ComicsDC ComicsFeaturedWomen in Comics

Women in Comics: New Amazons: The Changing Face of Wonder Woman

The Amazons. A proud race of female warriors who study democracy and work diligently to improve themselves and their society as a whole. The Amazons have been known to advocate on the behalf of others for their rights as human beings. Or so we thought.

By Mara Whiteside

The Amazons.

A proud race of female warriors who study democracy and work diligently to improve themselves and their society as a whole. The Amazons have been known to advocate on the behalf of others for their rights as human beings.

Or so we thought.

I think Brian Azzarello is a great writer. I’ve enjoyed the Wonder Woman revival he’s been leading. Azzarello’s stories have a heavy mythological tone to them and are deliciously dark. Chiang has shown us a strong Diana, one head and shoulders above the rest who looks the part of an Amazon princess.

But there is a price to this revival. She has to be new, edgy. Different.

Gone is her traditional backstory. No longer is she a product of a woman’s longing for a daughter, but the offspring of a woman and a lustful, cheating god. And now, now we have a smearing of the Amazonian name.

Wonder Woman #7

In Wonder Woman #7, we see the product of shock-and-awe storytelling. For the majority of Wonder Woman’s existence in the DC Universe, we know her people to be favored by the gods, receiving immortality and youthfulness. The Amazons were a treasure to the Greek gods. Azzarello gives us something completely different.

Instead of a strong, peaceful, independent female race, we are handed a group of women who seduce and kill men for their own needs.

We have thought the Amazons to be a stable group of women with no need for man. Now, we see a race of women who have sex with men, kill them, and discard any male child born to their race.

Let’s pause for just a minute. Women killing men. Why is this in Wonder Woman’s comic book? How could a woman who is an advocate for peace and democracy for ALL MANKIND come from a race that systematically kill men to get what they want? The reverse is considered unacceptable as well; men who kill women for their own gain are no better. If anything, this comes across as smearing of the principles of feminism.

So why the change? Why is this cultural aspect of the Amazons important? Why is this so shocking?

We’ve looked at the shocking aspect. We know that this is something that the Diana we know would do everything she could to stop it. This action on the part of her sisters is incongruent with our character (hopefully Azzarello will play off of this in future issues).

The change is to revamp a tired character. No one knows how to write for Wonder Woman. Batman and Superman have no problem with stories that are consistent with their character, but Wonder Woman must constantly be changed in order to gain new readers. Instead of creating a new character with the background presented in this last Wonder Woman issue, it is no problem at all to change her history. After all, it’s what Wonder Woman fans have come to expect.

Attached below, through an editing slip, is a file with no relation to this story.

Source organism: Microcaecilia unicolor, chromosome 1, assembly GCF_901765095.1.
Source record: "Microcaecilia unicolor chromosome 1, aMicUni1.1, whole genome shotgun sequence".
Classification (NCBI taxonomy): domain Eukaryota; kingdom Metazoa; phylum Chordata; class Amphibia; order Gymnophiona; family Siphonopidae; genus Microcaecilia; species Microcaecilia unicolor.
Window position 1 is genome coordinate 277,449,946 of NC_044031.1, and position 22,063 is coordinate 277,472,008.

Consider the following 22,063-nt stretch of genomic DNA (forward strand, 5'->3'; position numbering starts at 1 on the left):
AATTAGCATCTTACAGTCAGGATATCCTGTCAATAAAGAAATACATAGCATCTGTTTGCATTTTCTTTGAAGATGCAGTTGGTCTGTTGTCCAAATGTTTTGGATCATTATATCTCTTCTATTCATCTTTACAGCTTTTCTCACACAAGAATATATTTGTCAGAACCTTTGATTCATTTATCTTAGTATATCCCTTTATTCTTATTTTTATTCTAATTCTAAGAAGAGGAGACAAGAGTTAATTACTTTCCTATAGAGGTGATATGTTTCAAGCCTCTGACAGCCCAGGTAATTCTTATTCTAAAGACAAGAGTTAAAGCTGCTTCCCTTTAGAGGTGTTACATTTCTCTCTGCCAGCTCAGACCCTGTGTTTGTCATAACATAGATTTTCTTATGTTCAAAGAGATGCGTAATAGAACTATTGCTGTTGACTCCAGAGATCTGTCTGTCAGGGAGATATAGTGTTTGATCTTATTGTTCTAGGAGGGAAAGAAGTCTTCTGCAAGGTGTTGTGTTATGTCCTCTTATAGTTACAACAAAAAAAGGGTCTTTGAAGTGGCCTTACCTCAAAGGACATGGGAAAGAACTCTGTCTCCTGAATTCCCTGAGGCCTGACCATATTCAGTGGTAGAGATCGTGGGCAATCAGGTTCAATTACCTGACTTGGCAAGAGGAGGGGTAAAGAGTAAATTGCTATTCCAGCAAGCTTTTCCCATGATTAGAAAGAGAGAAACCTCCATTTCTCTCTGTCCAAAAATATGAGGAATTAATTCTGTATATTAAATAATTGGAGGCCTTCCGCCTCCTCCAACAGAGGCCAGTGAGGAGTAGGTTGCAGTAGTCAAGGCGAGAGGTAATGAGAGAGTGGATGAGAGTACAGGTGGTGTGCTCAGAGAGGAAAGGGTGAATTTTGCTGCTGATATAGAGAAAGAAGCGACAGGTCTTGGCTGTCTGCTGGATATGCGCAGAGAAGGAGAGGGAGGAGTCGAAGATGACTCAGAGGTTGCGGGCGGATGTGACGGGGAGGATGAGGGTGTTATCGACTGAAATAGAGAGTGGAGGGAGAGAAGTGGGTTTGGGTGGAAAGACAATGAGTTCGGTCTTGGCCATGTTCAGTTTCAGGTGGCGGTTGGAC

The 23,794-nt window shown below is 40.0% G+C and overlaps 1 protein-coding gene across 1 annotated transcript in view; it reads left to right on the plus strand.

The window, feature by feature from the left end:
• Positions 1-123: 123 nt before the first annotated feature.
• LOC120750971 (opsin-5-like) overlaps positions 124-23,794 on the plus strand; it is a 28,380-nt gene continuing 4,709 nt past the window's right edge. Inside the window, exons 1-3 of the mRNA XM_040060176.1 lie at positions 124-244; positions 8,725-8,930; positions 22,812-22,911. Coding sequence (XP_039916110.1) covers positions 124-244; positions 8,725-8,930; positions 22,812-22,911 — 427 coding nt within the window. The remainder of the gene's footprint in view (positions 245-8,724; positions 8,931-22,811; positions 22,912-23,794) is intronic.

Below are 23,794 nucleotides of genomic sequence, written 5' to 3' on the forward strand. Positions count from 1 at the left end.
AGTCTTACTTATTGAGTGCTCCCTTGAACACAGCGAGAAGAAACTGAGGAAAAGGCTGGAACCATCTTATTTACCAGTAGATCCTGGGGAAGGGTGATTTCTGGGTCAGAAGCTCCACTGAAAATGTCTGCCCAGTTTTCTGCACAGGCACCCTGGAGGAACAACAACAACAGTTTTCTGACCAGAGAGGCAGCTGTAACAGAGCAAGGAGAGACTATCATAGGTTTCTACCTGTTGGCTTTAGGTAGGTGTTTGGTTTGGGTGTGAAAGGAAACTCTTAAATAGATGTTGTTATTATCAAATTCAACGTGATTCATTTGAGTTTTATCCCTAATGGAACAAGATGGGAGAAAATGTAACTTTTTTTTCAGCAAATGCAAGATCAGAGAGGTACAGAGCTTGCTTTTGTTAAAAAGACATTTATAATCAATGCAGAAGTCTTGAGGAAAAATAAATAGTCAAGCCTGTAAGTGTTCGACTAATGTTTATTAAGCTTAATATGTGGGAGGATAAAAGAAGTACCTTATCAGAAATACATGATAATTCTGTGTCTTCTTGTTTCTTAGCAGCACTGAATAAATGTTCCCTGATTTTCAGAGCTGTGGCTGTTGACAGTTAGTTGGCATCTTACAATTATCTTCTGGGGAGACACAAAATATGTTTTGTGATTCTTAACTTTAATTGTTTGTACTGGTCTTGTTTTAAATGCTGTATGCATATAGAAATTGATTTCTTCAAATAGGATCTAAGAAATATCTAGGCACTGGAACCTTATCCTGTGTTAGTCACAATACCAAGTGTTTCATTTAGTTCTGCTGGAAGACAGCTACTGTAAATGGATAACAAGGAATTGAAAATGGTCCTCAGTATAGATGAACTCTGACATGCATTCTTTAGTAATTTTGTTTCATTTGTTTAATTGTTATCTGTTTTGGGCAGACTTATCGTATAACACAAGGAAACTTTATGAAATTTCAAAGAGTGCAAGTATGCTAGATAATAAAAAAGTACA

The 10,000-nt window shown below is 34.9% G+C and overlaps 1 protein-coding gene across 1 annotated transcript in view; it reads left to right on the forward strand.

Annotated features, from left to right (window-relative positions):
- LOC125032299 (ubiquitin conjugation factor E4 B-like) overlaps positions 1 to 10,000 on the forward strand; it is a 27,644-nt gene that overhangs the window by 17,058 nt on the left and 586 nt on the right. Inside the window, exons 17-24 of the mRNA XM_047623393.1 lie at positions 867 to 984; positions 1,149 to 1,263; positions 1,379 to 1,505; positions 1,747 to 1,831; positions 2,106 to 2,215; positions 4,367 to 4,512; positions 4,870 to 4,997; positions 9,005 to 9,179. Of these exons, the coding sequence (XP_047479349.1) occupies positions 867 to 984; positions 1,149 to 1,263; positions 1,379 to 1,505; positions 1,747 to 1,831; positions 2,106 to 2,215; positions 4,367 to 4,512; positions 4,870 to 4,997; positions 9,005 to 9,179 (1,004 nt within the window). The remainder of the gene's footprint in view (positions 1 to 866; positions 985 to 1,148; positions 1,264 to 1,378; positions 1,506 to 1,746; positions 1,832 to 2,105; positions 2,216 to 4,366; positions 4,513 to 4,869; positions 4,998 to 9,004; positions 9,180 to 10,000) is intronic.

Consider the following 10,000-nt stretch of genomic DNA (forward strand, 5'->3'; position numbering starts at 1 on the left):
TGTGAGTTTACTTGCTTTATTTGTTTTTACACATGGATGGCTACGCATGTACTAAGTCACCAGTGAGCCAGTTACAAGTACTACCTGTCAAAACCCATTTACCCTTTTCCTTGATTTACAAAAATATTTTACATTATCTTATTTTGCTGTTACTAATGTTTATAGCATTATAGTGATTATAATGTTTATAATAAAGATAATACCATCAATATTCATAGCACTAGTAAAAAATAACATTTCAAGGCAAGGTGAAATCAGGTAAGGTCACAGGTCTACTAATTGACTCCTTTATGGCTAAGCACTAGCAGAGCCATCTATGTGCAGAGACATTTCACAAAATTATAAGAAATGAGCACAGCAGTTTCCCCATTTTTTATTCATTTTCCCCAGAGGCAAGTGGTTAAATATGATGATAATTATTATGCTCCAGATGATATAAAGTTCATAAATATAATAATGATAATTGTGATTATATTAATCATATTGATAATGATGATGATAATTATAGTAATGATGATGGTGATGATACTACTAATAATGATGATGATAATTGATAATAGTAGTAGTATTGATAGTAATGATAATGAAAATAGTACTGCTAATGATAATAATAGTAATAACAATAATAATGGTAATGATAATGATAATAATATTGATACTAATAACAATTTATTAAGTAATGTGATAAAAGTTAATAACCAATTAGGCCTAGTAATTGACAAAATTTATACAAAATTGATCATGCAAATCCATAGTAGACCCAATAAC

And finally, the cultural importance of this historical change. We know the Amazons are connected to Greek mythology and culture. Any Greek myth you come across is filled with blood, vengeance, magic, and pride. So, naturally, instead of presenting the Amazons as the utopian ideal of the Greeks, let’s bring them down a few notches. I can understand making them more congruent with the rest of Greek mythology, but the biggest appeal of the Amazons was how they conducted themselves. They were different. They found the secret to a peaceful life, and strove to protect it. They kept the gods in check, being faithful to them while holding them accountable for their actions. Tricking men to having sex with them, killing them, and discarding their male children is not the way of the Amazons I know.

The redeeming factor of this last issue is Wonder Woman’s run-in with her “brothers”. Wonder Woman finds out that the boys discarded by the Amazons were taken into the care of Hephaestus. During the course of the plot, she decides to take on Hephaestus, and calls upon his wards, appealing to their Amazon heritage and strength in war. They look at her with wide eyes, flocking to the injured Hephaestus.

“Please, release our master. You are making a horrible mistake…We owe the smith our lives. If it wasn’t for him, we would have been thrown in the tide—to drown unloved.”

She is baffled. Confused. Humiliated. The men chose to protect the god that protected them. This is the Amazonian way. Loyalty to family. Peaceful solutions.

It is interesting to see the cast-off Amazonian men displaying the ideals of the race.

For other takes on this issue, check out She Has No HeadComics Corner, and The Mary Sue.
By Mara Whiteside
This article was originally posted at in March 2012. Reposted on Talking Comics with permission.
Mara Wood holds a Ph. D. in School Psychology. Currently, she works for a public school system assessing students for educational placement. Her research focus is comic books and how they can be used in therapy and educational settings. She tends to spend…

What's your reaction?

Related Posts

1 of 573